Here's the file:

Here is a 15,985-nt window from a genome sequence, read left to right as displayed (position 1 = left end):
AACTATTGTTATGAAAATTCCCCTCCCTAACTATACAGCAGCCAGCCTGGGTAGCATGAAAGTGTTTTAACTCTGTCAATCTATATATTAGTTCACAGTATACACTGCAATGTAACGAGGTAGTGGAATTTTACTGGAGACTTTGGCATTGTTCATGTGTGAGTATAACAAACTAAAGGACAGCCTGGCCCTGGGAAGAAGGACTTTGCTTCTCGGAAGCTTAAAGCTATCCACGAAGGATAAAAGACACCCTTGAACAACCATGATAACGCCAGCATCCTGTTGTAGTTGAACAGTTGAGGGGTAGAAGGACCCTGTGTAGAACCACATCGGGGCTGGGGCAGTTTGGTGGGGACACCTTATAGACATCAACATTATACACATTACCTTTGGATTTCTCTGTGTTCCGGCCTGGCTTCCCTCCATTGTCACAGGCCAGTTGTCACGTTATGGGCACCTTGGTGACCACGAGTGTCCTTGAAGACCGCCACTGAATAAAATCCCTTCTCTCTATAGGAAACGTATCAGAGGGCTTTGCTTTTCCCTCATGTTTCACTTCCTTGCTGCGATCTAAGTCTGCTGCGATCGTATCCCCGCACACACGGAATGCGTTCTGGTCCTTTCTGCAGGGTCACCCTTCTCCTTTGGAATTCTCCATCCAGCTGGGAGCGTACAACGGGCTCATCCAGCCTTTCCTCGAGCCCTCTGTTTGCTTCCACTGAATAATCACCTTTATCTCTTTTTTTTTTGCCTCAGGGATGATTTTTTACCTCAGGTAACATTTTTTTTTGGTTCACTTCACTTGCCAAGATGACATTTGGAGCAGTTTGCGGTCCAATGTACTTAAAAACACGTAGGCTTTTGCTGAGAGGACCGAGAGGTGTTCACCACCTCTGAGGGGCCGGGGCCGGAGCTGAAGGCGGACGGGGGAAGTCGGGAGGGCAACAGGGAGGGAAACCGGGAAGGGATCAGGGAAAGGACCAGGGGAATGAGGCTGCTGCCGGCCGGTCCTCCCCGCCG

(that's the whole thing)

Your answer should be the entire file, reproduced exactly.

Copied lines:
Here is a 15,985-nt window from a genome sequence, read left to right as displayed (position 1 = left end):
AACTATTGTTATGAAAATTCCCCTCCCTAACTATACAGCAGCCAGCCTGGGTAGCATGAAAGTGTTTTAACTCTGTCAATCTATATATTAGTTCACAGTATACACTGCAATGTAACGAGGTAGTGGAATTTTACTGGAGACTTTGGCATTGTTCATGTGTGAGTATAACAAACTAAAGGACAGCCTGGCCCTGGGAAGAAGGACTTTGCTTCTCGGAAGCTTAAAGCTATCCACGAAGGATAAAAGACACCCTTGAACAACCATGATAACGCCAGCATCCTGTTGTAGTTGAACAGTTGAGGGGTAGAAGGACCCTGTGTAGAACCACATCGGGGCTGGGGCAGTTTGGTGGGGACACCTTATAGACATCAACATTATACACATTACCTTTGGATTTCTCTGTGTTCCGGCCTGGCTTCCCTCCATTGTCACAGGCCAGTTGTCACGTTATGGGCACCTTGGTGACCACGAGTGTCCTTGAAGACCGCCACTGAATAAAATCCCTTCTCTCTATAGGAAACGTATCAGAGGGCTTTGCTTTTCCCTCATGTTTCACTTCCTTGCTGCGATCTAAGTCTGCTGCGATCGTATCCCCGCACACACGGAATGCGTTCTGGTCCTTTCTGCAGGGTCACCCTTCTCCTTTGGAATTCTCCATCCAGCTGGGAGCGTACAACGGGCTCATCCAGCCTTTCCTCGAGCCCTCTGTTTGCTTCCACTGAATAATCACCTTTATCTCTTTTTTTTTTGCCTCAGGGATGATTTTTTACCTCAGGTAACATTTTTTTTTGGTTCACTTCACTTGCCAAGATGACATTTGGAGCAGTTTGCGGTCCAATGTACTTAAAAACACGTAGGCTTTTGCTGAGAGGACCGAGAGGTGTTCACCACCTCTGAGGGGCCGGGGCCGGAGCTGAAGGCGGACGGGGGAAGTCGGGAGGGCAACAGGGAGGGAAACCGGGAAGGGATCAGGGAAAGGACCAGGGGAATGAGGCTGCTGCCGGCCGGTCCTCCCCGCCG